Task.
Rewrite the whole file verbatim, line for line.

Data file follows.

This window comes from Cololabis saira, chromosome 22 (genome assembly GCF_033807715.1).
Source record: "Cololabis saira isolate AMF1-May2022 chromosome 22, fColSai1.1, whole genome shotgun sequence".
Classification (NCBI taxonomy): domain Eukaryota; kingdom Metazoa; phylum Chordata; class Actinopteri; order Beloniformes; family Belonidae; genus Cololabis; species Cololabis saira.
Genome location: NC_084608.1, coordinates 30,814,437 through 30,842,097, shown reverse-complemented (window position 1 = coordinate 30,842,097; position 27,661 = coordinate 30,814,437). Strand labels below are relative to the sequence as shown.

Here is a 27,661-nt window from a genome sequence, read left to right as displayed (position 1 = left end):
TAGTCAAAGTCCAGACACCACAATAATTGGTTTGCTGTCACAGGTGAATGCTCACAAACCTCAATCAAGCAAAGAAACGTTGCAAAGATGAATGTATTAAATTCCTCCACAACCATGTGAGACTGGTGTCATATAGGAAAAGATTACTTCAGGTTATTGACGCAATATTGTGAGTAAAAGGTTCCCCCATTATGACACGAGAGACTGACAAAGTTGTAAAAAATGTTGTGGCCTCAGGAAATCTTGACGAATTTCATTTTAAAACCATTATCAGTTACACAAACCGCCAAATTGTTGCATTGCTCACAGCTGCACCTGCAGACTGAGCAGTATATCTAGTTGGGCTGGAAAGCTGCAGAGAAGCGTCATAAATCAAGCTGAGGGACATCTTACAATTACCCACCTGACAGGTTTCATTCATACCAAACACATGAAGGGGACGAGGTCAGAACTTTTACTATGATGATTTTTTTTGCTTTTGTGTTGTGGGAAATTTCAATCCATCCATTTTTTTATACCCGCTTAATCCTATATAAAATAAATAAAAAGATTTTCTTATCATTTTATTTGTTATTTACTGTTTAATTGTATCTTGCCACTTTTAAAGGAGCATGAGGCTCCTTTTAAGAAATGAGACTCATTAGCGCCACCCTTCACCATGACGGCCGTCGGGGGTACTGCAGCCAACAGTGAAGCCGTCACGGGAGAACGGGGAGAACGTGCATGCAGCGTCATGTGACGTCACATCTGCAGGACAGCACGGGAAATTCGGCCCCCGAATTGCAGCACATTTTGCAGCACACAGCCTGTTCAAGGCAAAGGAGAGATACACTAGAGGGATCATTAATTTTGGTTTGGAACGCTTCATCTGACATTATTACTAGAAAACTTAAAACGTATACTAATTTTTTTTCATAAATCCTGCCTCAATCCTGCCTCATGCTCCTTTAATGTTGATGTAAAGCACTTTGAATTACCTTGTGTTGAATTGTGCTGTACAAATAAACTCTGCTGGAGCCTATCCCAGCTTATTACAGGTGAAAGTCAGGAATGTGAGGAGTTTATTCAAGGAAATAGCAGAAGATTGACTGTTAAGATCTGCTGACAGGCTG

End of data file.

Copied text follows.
This window comes from Cololabis saira, chromosome 22 (genome assembly GCF_033807715.1).
Source record: "Cololabis saira isolate AMF1-May2022 chromosome 22, fColSai1.1, whole genome shotgun sequence".
Classification (NCBI taxonomy): domain Eukaryota; kingdom Metazoa; phylum Chordata; class Actinopteri; order Beloniformes; family Belonidae; genus Cololabis; species Cololabis saira.
Genome location: NC_084608.1, coordinates 30,814,437 through 30,842,097, shown reverse-complemented (window position 1 = coordinate 30,842,097; position 27,661 = coordinate 30,814,437). Strand labels below are relative to the sequence as shown.

Here is a 27,661-nt window from a genome sequence, read left to right as displayed (position 1 = left end):
TAGTCAAAGTCCAGACACCACAATAATTGGTTTGCTGTCACAGGTGAATGCTCACAAACCTCAATCAAGCAAAGAAACGTTGCAAAGATGAATGTATTAAATTCCTCCACAACCATGTGAGACTGGTGTCATATAGGAAAAGATTACTTCAGGTTATTGACGCAATATTGTGAGTAAAAGGTTCCCCCATTATGACACGAGAGACTGACAAAGTTGTAAAAAATGTTGTGGCCTCAGGAAATCTTGACGAATTTCATTTTAAAACCATTATCAGTTACACAAACCGCCAAATTGTTGCATTGCTCACAGCTGCACCTGCAGACTGAGCAGTATATCTAGTTGGGCTGGAAAGCTGCAGAGAAGCGTCATAAATCAAGCTGAGGGACATCTTACAATTACCCACCTGACAGGTTTCATTCATACCAAACACATGAAGGGGACGAGGTCAGAACTTTTACTATGATGATTTTTTTTGCTTTTGTGTTGTGGGAAATTTCAATCCATCCATTTTTTTATACCCGCTTAATCCTATATAAAATAAATAAAAAGATTTTCTTATCATTTTATTTGTTATTTACTGTTTAATTGTATCTTGCCACTTTTAAAGGAGCATGAGGCTCCTTTTAAGAAATGAGACTCATTAGCGCCACCCTTCACCATGACGGCCGTCGGGGGTACTGCAGCCAACAGTGAAGCCGTCACGGGAGAACGGGGAGAACGTGCATGCAGCGTCATGTGACGTCACATCTGCAGGACAGCACGGGAAATTCGGCCCCCGAATTGCAGCACATTTTGCAGCACACAGCCTGTTCAAGGCAAAGGAGAGATACACTAGAGGGATCATTAATTTTGGTTTGGAACGCTTCATCTGACATTATTACTAGAAAACTTAAAACGTATACTAATTTTTTTTCATAAATCCTGCCTCAATCCTGCCTCATGCTCCTTTAATGTTGATGTAAAGCACTTTGAATTACCTTGTGTTGAATTGTGCTGTACAAATAAACTCTGCTGGAGCCTATCCCAGCTTATTACAGGTGAAAGTCAGGAATGTGAGGAGTTTATTCAAGGAAATAGCAGAAGATTGACTGTTAAGATCTGCTGACAGGCTG